The city of Siem Reap is a strangely quaint mix of pastoral country meets grand tourist spectacle.

Arriving once again to a slower paced city was sweet relief after the hustle and bustle of Ho Chi Minh City. Because of the considerable amount of tourists Siem Reap sees every year, their international airport’s visa on arrival process is streamlined to the point of perfection. All you need is a passport valid for six months, $30 USD, and a passport sized photo and 10-15 minutes later you receive your stamped passport. Love it!

A refreshing Cambodia draft beer for only $1 USD.

Our guesthouse was about a fifteen minute walk from the city center and so we grabbed some lunch at the Cambodian Traditional Chef Restaurant where I sampled the traditional khmer fish amok. A major national culinary dish in Cambodia, amok is thick soup cooked with fish, meat, vegetables, eggs and coconut milk. We also sampled some traditional chicken curry and stir-fried greens with pork– all very delicious!

Pub Street, Where All the Tourists Meet

Which way to the egress?

It was then a short walk over to Pub Street, the main tourist hub of Siem Reap that includes many khmer, western and international restaurants catering to those with foreign dollars, as well as endless stores tucked away on side streets and back alleys selling Cambodia beer tank tops in every color and size imaginable (major shopping FOMO that I didn’t buy one). We spent the better part of the hot afternoon chugging 50¢ draft beers on a restaurant patio– life is good.

Here Comes the Sun & I Say It’s Alright

Angkor Wat silhouetted against the early morning sky.

We awoke the following morning at 4:30 in the morning with ambitious plans to catch the popular sunrise over the legendary temple complex. For a total of $6 per person ($18 total for the three of us), a tuk tuk driver drove us from our guesthouse to the ticketing office and then to Angkor Wat where he would wait patiently for us to view the sunrise and explore the temple. This is the best way to do the temple circuit, in my humblest of opinions.

It was still pitch black out as we made our way over the bridge entering the temple grounds with only the lights from smartphones and flashlights leading the way as stars twinkled above in the night sky. We arrived early enough to snag a good spot in front of the less crowded right side pool facing east. Even the teeming selfie sticks and professional-grade camera tripods couldn’t detract from the grandeur of the place.

Contemplating Space Time & the World of Cosplay

A view of the inner main structure of the temple complex.

I could see why a visit to Angkor Wat is on any backpacker’s must see list– it’s the world’s largest religious monument and a UNESCO world heritage site. What a surreal experience to walk among the ruins, some areas of which were undergoing restoration, and think of how much history and time has passed through here. I’m so happy to finally be able to scratch this off the bucket list and act out my inner Indiana Jones cosplay nerd fantasies.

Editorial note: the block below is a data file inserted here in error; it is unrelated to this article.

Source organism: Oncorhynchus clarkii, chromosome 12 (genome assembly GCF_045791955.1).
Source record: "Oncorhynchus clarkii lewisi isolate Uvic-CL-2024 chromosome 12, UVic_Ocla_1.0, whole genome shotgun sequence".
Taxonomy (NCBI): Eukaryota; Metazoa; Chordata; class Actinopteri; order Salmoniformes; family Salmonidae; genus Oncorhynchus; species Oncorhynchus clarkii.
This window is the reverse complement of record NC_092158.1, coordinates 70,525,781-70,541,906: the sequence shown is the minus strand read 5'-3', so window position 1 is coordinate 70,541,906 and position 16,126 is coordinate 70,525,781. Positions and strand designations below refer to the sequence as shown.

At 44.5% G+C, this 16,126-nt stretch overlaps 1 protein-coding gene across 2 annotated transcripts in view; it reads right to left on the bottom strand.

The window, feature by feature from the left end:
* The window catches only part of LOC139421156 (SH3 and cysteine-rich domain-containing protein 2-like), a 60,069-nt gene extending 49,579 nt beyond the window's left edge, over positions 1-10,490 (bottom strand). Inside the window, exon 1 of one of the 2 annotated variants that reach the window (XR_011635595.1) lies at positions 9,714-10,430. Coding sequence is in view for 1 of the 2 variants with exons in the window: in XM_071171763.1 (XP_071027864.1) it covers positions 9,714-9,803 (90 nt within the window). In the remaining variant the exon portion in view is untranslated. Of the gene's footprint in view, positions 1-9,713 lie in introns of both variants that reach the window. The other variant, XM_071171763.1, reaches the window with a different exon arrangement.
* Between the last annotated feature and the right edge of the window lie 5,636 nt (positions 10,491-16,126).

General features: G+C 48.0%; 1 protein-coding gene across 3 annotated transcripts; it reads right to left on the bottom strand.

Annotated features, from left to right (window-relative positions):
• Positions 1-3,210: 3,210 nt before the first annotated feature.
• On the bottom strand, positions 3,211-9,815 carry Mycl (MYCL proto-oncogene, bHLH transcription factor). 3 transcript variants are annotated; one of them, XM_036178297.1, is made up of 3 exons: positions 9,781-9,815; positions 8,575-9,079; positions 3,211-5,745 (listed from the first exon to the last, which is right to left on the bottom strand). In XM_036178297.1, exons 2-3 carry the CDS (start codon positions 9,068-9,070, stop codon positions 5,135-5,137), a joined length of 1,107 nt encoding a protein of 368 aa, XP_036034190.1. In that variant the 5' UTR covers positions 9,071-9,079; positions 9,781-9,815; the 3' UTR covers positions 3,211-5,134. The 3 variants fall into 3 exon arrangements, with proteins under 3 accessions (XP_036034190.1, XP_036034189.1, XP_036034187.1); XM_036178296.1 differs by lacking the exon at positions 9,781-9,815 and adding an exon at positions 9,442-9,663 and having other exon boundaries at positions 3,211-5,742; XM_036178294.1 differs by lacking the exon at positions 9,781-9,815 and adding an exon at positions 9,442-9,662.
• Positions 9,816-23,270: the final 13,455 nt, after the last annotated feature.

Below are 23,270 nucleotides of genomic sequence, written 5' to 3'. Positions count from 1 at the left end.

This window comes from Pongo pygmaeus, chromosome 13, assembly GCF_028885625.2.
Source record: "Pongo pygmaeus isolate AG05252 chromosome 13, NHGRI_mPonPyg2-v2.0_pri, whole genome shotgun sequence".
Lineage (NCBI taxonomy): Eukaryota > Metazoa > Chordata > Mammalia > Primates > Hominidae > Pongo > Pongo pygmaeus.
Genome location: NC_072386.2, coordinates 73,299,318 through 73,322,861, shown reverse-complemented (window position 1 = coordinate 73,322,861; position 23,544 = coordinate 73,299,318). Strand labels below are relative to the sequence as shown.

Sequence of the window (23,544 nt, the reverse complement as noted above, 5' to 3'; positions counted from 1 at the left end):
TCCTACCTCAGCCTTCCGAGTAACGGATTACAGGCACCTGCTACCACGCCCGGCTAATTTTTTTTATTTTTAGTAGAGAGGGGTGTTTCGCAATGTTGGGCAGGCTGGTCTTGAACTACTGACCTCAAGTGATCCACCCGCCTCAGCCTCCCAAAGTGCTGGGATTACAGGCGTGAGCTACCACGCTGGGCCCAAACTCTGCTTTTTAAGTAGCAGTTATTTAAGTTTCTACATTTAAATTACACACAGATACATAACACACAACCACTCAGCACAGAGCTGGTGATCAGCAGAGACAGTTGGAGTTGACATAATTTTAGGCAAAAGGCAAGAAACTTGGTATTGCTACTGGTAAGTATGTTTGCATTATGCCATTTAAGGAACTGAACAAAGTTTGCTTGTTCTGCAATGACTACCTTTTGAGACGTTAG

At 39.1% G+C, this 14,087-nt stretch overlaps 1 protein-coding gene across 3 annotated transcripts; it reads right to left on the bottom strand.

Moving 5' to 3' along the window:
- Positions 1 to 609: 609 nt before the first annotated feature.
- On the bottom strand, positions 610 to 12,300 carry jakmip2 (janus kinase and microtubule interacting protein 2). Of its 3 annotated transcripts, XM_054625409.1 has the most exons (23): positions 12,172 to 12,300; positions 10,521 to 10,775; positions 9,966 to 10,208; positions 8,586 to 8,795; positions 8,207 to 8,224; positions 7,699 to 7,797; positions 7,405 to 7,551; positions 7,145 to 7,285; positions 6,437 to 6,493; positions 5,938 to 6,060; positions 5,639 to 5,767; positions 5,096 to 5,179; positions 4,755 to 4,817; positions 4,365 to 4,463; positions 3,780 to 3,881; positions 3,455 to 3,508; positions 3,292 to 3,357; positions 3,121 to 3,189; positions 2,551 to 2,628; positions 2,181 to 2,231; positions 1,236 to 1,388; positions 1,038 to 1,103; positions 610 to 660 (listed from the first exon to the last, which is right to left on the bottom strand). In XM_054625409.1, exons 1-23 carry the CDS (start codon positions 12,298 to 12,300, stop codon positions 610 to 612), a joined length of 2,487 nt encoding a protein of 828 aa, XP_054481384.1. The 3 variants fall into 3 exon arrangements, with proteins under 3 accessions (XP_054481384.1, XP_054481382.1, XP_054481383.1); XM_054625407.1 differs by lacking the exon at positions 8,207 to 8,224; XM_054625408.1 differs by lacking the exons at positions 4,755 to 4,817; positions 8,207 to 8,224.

A gaggle of tourists approaching the temple’s main entrance.

The temple’s hours are from 5am – 6pm but no matter the time of day, you will be surrounded by hordes of other tourists. We did manage to stay a bit ahead of the crowds by leaving the poolside viewing area immediately after first light and being among the first in line to enter the main tower inside. Our subsequent visits to Bayon and Ta Prohm were way less crowded thanks to our impatient New York attitudes and aversion to other human beings.

Monkeying Around at Bayon Temple

The entrance to Bayon temple in Angkor Thom.

Our next stop was the equally stunning Bayon temple, with its huge stone faces carved into the many stepped towers. Wandering through dark and damp corridors, reflecting on how ancient these really are is quite the solemn experience. Monkeys casually lounging atop the aging, crumbling columns only added to the unearthly quality of it all.

That One Temple Where They Filmed Tomb Raider

Shout out to this security guard ruining everyone’s tourist photos.

Ta Prohm temple would be our final visit for the day. The interesting aspect of this site are the huge, overgrown trees taking over the temple and growing from the structures inside. Huge stone blocks covered in moss lay quietly in disarray. This is also the temple where the first Tomb Raider was apparently filmed and even locals affectionately refer to it as the “Tomb Raider Temple” (for better or worse, but probably for worse).

The hour was approaching noon. We kindly asked our tuk tuk driver to take us back into town before we succumbed to heat stroke and could fry eggs on the tops of our foreheads, because it was so blistering hot and humid out. Starting out bright and early in the morning is a great way to experience Angkor Wat and it’s a stunning experience that I’ll never forget.